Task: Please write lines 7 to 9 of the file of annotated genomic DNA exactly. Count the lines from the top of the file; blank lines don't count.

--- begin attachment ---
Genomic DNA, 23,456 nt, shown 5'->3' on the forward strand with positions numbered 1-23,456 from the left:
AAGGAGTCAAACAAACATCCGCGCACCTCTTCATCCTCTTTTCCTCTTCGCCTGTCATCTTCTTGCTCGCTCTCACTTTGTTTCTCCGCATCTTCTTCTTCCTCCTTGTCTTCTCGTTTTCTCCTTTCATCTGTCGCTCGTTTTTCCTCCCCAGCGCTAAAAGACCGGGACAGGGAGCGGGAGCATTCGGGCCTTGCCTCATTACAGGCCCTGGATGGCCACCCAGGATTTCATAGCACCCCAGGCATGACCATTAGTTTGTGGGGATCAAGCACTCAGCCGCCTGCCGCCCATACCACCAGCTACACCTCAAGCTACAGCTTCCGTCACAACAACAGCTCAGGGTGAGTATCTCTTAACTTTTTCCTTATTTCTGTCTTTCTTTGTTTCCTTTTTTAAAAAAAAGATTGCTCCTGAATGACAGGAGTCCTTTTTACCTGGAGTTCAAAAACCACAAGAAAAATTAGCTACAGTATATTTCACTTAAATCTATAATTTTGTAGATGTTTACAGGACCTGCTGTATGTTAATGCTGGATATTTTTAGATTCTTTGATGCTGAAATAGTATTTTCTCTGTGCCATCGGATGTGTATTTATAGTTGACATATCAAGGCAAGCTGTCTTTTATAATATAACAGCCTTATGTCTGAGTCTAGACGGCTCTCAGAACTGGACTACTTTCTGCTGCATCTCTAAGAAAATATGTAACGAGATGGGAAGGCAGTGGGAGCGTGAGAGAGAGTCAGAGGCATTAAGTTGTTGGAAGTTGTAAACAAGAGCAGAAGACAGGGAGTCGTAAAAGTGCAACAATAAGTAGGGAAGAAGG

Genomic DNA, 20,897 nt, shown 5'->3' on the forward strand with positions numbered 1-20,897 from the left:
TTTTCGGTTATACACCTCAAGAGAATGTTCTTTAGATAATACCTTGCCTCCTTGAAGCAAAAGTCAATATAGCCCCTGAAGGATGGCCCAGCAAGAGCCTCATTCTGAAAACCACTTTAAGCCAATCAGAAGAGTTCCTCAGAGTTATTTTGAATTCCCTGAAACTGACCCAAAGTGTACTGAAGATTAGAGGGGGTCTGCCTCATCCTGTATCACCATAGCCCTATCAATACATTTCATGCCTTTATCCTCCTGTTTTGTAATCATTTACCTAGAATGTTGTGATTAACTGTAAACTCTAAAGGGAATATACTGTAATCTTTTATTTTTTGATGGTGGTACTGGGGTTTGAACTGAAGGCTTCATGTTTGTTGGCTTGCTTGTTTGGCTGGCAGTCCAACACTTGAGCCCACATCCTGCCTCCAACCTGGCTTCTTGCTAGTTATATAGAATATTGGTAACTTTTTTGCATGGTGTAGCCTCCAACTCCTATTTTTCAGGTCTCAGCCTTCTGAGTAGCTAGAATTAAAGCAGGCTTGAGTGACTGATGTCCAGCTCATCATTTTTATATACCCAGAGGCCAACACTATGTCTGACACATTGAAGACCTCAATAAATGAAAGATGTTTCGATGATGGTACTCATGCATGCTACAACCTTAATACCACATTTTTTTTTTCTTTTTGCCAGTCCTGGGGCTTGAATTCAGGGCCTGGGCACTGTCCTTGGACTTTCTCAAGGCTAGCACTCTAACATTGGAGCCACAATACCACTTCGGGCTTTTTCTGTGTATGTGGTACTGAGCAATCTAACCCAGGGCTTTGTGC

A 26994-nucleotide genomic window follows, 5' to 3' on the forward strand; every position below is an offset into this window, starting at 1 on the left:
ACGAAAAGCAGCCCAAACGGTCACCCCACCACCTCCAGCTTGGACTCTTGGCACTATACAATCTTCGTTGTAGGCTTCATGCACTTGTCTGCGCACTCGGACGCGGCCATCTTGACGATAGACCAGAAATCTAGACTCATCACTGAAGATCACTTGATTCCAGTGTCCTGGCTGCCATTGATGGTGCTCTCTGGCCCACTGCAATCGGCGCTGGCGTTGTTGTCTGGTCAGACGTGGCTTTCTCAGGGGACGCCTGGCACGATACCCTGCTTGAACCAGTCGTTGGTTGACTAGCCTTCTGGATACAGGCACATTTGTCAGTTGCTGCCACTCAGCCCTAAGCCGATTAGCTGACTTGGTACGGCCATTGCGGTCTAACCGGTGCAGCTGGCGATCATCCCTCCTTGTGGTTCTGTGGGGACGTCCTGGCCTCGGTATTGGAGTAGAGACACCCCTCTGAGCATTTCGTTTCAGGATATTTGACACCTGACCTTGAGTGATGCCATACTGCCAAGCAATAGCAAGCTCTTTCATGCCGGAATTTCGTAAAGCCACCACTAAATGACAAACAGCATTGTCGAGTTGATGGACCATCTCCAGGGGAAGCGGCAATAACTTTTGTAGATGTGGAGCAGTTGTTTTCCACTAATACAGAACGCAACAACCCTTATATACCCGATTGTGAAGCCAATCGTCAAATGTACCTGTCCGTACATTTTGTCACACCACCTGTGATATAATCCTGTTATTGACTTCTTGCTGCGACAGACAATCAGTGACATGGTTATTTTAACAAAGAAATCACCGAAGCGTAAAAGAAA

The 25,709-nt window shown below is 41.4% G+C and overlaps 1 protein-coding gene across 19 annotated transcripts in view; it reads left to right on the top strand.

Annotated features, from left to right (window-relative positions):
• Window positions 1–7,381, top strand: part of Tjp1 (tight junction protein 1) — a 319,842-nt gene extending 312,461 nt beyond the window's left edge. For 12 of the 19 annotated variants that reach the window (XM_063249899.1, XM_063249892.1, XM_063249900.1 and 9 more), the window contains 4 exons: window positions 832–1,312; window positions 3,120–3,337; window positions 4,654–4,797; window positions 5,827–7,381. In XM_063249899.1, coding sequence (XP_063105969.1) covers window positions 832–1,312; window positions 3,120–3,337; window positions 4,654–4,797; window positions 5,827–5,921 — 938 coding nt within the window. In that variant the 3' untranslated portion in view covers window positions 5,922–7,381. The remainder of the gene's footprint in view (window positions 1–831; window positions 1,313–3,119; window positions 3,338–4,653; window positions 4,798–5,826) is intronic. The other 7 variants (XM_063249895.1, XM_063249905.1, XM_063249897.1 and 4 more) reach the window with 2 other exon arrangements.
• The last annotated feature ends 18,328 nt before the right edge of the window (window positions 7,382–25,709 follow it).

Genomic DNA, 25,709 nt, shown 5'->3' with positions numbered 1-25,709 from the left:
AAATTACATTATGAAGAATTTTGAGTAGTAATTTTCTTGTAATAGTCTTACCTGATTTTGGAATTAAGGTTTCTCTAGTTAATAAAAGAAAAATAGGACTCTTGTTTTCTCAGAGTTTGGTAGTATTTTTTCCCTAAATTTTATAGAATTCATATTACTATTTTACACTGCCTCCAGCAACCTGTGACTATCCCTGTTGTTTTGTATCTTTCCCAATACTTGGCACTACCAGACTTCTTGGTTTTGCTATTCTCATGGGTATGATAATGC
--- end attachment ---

The 25,709-nt window shown below is 41.4% G+C and overlaps 1 protein-coding gene across 19 annotated transcripts in view; it reads left to right on the top strand.

Annotated features, from left to right (window-relative positions):
• Window positions 1–7,381, top strand: part of Tjp1 (tight junction protein 1) — a 319,842-nt gene extending 312,461 nt beyond the window's left edge. For 12 of the 19 annotated variants that reach the window (XM_063249899.1, XM_063249892.1, XM_063249900.1 and 9 more), the window contains 4 exons: window positions 832–1,312; window positions 3,120–3,337; window positions 4,654–4,797; window positions 5,827–7,381. In XM_063249899.1, coding sequence (XP_063105969.1) covers window positions 832–1,312; window positions 3,120–3,337; window positions 4,654–4,797; window positions 5,827–5,921 — 938 coding nt within the window. In that variant the 3' untranslated portion in view covers window positions 5,922–7,381. The remainder of the gene's footprint in view (window positions 1–831; window positions 1,313–3,119; window positions 3,338–4,653; window positions 4,798–5,826) is intronic. The other 7 variants (XM_063249895.1, XM_063249905.1, XM_063249897.1 and 4 more) reach the window with 2 other exon arrangements.